Just two games in the WNBA on Wednesday, and unfortunately injuries continue to play a key role in how these contests play out. It’s going to be nice to come back in August and see healthier, more complete rosters take the floor.
The early game was in Chicago, where Indiana arrived for their second Kids’ Day outing in succession. Not the greatest piece of scheduling the world has ever seen. The key injury here was obviously Epiphanny Prince, the Sky guard who looked like she might be making ‘The Leap’ into an elite class in the early weeks of the season. Prince was in attendance, but she was hopping around on crutches, not in uniform. She should be back to start the second half of the season along with the rest of us.
Other team news for Chicago had backup post Le’coe Willingham missing for personal reasons (although she was sat right next to Prince on the bench in street clothes), and Shay Murphy back after missing five games to represent Montenegro in EuroBasket Women qualifiers (they went 4-0, by the way). Sydney Carter had been cut after one game, because for the first time since May 19th, veteran point guard Ticha Penicheiro was in uniform and ready to play. Penicheiro’s recovery from her lingering calf injury meant that the hardship exception used to sign Carter immediately expired.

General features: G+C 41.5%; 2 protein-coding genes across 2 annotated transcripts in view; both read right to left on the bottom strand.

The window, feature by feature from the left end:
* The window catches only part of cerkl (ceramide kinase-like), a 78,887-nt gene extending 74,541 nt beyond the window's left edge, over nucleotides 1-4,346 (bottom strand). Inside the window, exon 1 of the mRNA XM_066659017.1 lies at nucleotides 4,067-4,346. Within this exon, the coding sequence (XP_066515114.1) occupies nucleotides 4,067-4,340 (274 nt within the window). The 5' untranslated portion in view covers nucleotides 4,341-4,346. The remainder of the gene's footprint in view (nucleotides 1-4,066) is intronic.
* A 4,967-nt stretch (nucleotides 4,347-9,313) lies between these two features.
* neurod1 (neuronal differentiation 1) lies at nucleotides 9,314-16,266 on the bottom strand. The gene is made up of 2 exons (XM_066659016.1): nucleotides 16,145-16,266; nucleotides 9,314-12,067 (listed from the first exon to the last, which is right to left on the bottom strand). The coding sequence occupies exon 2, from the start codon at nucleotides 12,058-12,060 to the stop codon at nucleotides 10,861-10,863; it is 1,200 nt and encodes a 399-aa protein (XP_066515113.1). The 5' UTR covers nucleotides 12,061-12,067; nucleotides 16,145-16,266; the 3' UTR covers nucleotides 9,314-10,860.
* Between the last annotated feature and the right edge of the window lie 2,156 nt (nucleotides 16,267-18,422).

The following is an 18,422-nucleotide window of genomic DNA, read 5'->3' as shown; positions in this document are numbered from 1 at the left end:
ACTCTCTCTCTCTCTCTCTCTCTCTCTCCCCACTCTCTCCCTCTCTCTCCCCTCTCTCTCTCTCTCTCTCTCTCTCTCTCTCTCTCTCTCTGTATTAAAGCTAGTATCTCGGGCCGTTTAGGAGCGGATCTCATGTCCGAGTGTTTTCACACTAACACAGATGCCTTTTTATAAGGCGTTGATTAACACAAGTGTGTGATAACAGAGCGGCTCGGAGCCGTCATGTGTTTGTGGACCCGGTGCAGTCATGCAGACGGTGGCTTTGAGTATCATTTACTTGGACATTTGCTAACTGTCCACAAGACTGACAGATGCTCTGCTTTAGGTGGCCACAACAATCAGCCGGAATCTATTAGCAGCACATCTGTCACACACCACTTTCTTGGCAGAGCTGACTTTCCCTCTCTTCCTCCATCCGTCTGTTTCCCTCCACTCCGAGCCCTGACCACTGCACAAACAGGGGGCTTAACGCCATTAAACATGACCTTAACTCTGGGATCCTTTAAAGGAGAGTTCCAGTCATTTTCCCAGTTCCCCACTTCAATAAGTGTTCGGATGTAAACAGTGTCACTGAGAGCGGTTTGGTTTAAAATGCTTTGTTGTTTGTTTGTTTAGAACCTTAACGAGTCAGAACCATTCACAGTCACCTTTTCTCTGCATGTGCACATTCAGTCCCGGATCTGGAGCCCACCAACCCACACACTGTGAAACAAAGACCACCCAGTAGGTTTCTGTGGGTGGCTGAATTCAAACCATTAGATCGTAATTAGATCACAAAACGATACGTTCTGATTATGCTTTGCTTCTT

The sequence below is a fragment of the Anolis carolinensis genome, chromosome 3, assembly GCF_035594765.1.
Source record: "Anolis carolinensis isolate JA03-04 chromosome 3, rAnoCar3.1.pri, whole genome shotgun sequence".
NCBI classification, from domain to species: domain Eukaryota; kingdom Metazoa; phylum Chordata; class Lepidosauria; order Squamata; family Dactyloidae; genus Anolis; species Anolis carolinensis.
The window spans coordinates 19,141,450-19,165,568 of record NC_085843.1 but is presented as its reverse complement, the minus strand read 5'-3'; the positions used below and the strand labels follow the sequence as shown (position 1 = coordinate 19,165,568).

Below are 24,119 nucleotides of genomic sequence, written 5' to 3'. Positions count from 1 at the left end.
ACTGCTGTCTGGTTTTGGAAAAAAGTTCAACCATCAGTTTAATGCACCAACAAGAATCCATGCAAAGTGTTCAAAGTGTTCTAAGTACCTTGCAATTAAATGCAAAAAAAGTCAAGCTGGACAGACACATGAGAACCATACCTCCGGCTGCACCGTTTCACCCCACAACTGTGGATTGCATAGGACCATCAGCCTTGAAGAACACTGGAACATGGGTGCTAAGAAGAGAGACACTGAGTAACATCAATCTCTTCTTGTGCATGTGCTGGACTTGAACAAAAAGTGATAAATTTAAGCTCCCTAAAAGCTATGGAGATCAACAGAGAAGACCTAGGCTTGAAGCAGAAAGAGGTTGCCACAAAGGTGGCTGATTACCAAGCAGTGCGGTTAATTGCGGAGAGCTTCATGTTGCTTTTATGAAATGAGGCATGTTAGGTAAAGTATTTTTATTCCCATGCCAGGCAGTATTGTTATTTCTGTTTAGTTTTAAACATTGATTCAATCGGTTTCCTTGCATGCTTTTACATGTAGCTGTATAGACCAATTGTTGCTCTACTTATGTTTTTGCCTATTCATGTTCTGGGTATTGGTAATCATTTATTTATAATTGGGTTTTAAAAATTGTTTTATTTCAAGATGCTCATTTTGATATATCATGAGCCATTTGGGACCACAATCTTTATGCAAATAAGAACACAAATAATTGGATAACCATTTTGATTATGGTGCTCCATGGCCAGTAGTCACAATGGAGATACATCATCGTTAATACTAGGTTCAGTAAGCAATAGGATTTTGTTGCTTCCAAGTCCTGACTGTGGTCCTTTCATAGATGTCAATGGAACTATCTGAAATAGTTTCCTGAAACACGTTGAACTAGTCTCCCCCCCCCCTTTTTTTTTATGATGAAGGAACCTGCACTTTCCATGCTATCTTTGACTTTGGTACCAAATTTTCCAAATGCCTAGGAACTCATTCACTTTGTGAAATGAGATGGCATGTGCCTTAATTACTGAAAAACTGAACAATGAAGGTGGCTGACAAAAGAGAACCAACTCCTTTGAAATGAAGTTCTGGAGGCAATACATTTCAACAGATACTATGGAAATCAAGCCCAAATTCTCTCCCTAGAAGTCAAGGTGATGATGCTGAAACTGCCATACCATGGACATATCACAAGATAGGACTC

The Sky had lost their previous two games, both played essentially without Prince. But this was their first game back on their own floor without her, and the first one they might’ve felt capable of winning in her absence. The Fever have been inconsistent lately, with both Tamika Catchings and Katie Douglas struggling to find their jump shots. The Fever were also fairly comfortably beaten the day before in Atlanta, so were carrying the fatigue from a back-to-back. With Indiana 2-0 up in the season series already, Chicago needed this one to avoid conceding the tiebreaker that could come into play at the end of the year.